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Drug Policies

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Drug Policies and Laws
CRJ 212
4/28/11
Michael Hall

The use of drugs in America is a consensual crime; meaning it involves individuals who commit the crimes willingly. Consensual crime enforcement is a highly debatable topic that attempts to enforce morals in which not all people believe. Scholars debate on which policies better benefit society, whether it is legalization, decriminalization, or restriction, and each have valid arguments. This is important to an American policing standpoint because law enforcement official are the one who have to enforce these policies on a daily basis. To first understand these positions on drugs we must look at their history and effects. A society with little to no drug use is rare in human history (Barkan, 2009). Drug use has occurred throughout history, and was very common in the United States in the late 18th century (2009). Natural drugs (tobacco, marijuana, ergot funguses, coca plants, poppy plants, etc.) and manufactured drugs (ecstasy, methamphetamine, derivatives of plants listed above, etc.) both serve or attempted to serve medical purposes in order to help people. Most people use drugs at one time or another and many frequently use them; aspirin, tobacco, and caffeine are just a few common ones used. In the American society there are “good” (legal) drugs which are socially acceptable, and “bad” (illegal) drugs which are socially unacceptable. Both “good” and “bad” drugs can cause psychological and physical dependence. It is well known that excessive and frequent use of just about any drug will lead to health risks. Next we must understand is the health risks and lethality of legal and illegal drugs and why they are either legal or illegal. The first is legal drugs, in which I will use tobacco, alcohol, and caffeine. All three of these drugs have potential to be abused, (especially tobacco) and sometimes are. An average of 435,000 people died from the effects of tobacco (emphysema, lung cancer, etc.) last year, 102,000 from the effects of alcohol (including motor vehicle accidents, liver disease, etc.), and no known deaths resulted from caffeine (Barkan, 2009). The second is the illegal drugs, in which I will include cocaine, heroin, and marijuana. All three of these drugs, as well, have well documented cases of addiction and abuse. The total death of these drugs combined does not exceed 17,000 people (marijuana has no known deaths), in which many of these deaths resulted due to laced drugs and unknown potency of the drug (2009). Statistically speaking these drugs have a much lower death rate, but this cannot lead us to conclude that they are safer. It is logical to believe that if these drugs were legalized their potential for abuse would increase and more people would experiment with them causing a much higher death rate, but this has yet to be proven. The question is why certain drugs can be legal, while others cannot. The answer is drugs like tobacco and alcohol are legal not because they are safe, but because they have been morally accepted by society and the corporations are too powerful to be shutdown. The reason we have illegal drugs is because they are believed to be immoral to do and it would cause more harm to society by legalizing them than would keeping them illegal. The next information that must be looked at in order to understand these policies is who the drug users are, where they are located, and why they use drugs. It is well known to most that the U.S. consumes drugs, whether they be “good” or “bad” ones, and is an extremely profitable business, whether it is legitimate or not. A majority of drug users, especially illegal drugs, comes from young adults of the ages 18 to 25 (2009). The theory behind this age group is because it is when individuals are most deviant in their lives. They experiment with new things, including drugs. Although 18 to 25 is the primary age range, both older and younger individuals use drugs as well. Men are more likely to use drugs than women, but only by an average of 10% more according to the National Survey on Drug Use. Drug use is spread across society, but mainly impacts urban societies. Economic opportunities in urban areas are not as great as they are in other areas of the U.S., which creates despair (2009). Drugs may be used as a temporary relief from reality, an act of being “cool”, recreationally to have “fun”, or to relieve emotional stress. A common belief is that drugs cause crime; and in the criminal justice system there are terms used for crime that is related to or due to the use of drugs. First there are “drug defined offences”, in which is the possession, use, sale, or manufacturing of illegal drugs. Second, is “drug related offences”, which occur when drugs are either the motive or incentive. This occurs when a person is either under the influence of a drug and commits a crime; commits a crime in order to get money for drugs; or commits a crime due to the distribution of drugs. The final term is “drug-using lifestyle” in which individuals do not have a legitimate economic income and are involved in the illegal manufacturing and distribution of drugs. There is a strong positive correlation between drug use and crime, “people who commit a lot of crime regularly use illegal drugs” (White et al. 2002). The other theory is that drugs do not cause crime; rather crime is caused due to the illegality of the drugs. This theory argues that: (1) most users are recreational users, (2) individuals under the influence of drugs do not often commit crimes because of the drugs; rather they have a history of emotional problems, (3) drugs are expensive because their demand is so high and dealers can sell for whatever price they want causing more profit to drug dealers and making it harder for buyers to obtain. As we know from a policing standpoint, crime is committed when the opportunity is present. Drugs are an opportunity for crime because they are so profitable; and as the course of history has determined, have always been in demand. This affects law enforcement officials because many crimes are related to the constant demand for drugs in America We spend on average of $40 billion a year on drug enforcement and the War on Drugs. Officers lose their lives every year in this “War” in-order to help keep America drug free, protect society against gangs and kingpins that manufacture and distribute these drugs, and protect individuals from the harmful effects that are believed to occur from these drugs. Our drug policies in America are very inefficient and ineffective, costing billions of dollars a year, filling prisons full of drug users and dealers, and costing both law enforcement and innocent bystanders their lives. I do not advocate legalization, but rather reform of our current policies.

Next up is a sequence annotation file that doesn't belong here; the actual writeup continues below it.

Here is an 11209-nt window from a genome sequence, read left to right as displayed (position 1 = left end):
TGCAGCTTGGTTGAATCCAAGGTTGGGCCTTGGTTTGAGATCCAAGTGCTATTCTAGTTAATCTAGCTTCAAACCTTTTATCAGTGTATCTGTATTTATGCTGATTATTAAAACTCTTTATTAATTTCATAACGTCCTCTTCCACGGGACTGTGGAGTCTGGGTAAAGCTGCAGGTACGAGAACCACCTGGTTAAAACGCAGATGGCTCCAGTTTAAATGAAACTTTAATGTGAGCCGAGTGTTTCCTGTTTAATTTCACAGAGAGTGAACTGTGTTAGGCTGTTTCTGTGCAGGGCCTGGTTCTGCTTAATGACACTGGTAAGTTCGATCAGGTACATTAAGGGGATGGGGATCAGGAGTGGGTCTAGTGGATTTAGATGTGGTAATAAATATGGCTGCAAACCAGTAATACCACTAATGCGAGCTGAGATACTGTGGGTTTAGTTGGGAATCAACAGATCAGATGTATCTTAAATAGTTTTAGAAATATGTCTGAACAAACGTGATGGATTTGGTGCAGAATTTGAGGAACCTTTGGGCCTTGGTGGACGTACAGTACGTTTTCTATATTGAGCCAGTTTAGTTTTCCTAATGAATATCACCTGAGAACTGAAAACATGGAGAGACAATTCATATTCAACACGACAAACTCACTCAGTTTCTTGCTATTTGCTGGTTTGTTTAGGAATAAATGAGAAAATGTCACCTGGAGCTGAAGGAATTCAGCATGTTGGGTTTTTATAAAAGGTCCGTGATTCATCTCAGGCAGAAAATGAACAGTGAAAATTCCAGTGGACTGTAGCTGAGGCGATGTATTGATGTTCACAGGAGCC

References
Barkan, S. (2009). Criminology: a sociological understanding. Upper Saddle River, NJ: Pearson
Prentice Hall.
White, H., Tick, P. Loeber, R. & Stouthamer-Loeber, M. (2002). Illegal Acts Committed by
Adolescents under the Influence of Alcohol and Drugs. Journal of Research of Crime and
Delinquency 39:131-152…...